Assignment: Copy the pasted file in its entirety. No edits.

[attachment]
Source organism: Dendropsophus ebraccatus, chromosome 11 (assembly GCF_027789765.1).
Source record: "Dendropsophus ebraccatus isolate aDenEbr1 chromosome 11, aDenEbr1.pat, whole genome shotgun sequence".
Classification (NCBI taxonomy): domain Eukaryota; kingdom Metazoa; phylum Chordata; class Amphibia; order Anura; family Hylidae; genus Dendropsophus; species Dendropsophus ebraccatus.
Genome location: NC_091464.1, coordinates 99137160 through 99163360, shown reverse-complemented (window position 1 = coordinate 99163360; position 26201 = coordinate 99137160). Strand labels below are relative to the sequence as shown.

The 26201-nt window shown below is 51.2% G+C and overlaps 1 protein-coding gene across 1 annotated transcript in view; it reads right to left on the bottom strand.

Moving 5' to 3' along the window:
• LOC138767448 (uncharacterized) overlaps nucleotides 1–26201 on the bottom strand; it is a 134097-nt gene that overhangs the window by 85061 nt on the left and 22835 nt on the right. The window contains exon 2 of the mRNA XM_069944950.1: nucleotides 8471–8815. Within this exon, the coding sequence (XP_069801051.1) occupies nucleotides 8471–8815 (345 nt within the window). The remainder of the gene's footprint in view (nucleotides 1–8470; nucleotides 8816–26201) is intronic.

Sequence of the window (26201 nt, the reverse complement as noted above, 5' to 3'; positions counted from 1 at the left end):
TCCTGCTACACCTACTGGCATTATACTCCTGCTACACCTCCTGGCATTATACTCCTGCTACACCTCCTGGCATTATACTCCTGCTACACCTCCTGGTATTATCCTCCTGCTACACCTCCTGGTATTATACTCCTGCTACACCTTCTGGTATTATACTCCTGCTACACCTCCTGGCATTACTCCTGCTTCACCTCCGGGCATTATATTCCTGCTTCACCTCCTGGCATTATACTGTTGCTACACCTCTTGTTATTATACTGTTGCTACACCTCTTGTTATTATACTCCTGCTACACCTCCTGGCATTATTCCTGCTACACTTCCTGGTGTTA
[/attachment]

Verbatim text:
Source organism: Dendropsophus ebraccatus, chromosome 11 (assembly GCF_027789765.1).
Source record: "Dendropsophus ebraccatus isolate aDenEbr1 chromosome 11, aDenEbr1.pat, whole genome shotgun sequence".
Classification (NCBI taxonomy): domain Eukaryota; kingdom Metazoa; phylum Chordata; class Amphibia; order Anura; family Hylidae; genus Dendropsophus; species Dendropsophus ebraccatus.
Genome location: NC_091464.1, coordinates 99137160 through 99163360, shown reverse-complemented (window position 1 = coordinate 99163360; position 26201 = coordinate 99137160). Strand labels below are relative to the sequence as shown.

The 26201-nt window shown below is 51.2% G+C and overlaps 1 protein-coding gene across 1 annotated transcript in view; it reads right to left on the bottom strand.

Moving 5' to 3' along the window:
• LOC138767448 (uncharacterized) overlaps nucleotides 1–26201 on the bottom strand; it is a 134097-nt gene that overhangs the window by 85061 nt on the left and 22835 nt on the right. The window contains exon 2 of the mRNA XM_069944950.1: nucleotides 8471–8815. Within this exon, the coding sequence (XP_069801051.1) occupies nucleotides 8471–8815 (345 nt within the window). The remainder of the gene's footprint in view (nucleotides 1–8470; nucleotides 8816–26201) is intronic.

Sequence of the window (26201 nt, the reverse complement as noted above, 5' to 3'; positions counted from 1 at the left end):
TCCTGCTACACCTACTGGCATTATACTCCTGCTACACCTCCTGGCATTATACTCCTGCTACACCTCCTGGCATTATACTCCTGCTACACCTCCTGGTATTATCCTCCTGCTACACCTCCTGGTATTATACTCCTGCTACACCTTCTGGTATTATACTCCTGCTACACCTCCTGGCATTACTCCTGCTTCACCTCCGGGCATTATATTCCTGCTTCACCTCCTGGCATTATACTGTTGCTACACCTCTTGTTATTATACTGTTGCTACACCTCTTGTTATTATACTCCTGCTACACCTCCTGGCATTATTCCTGCTACACTTCCTGGTGTTA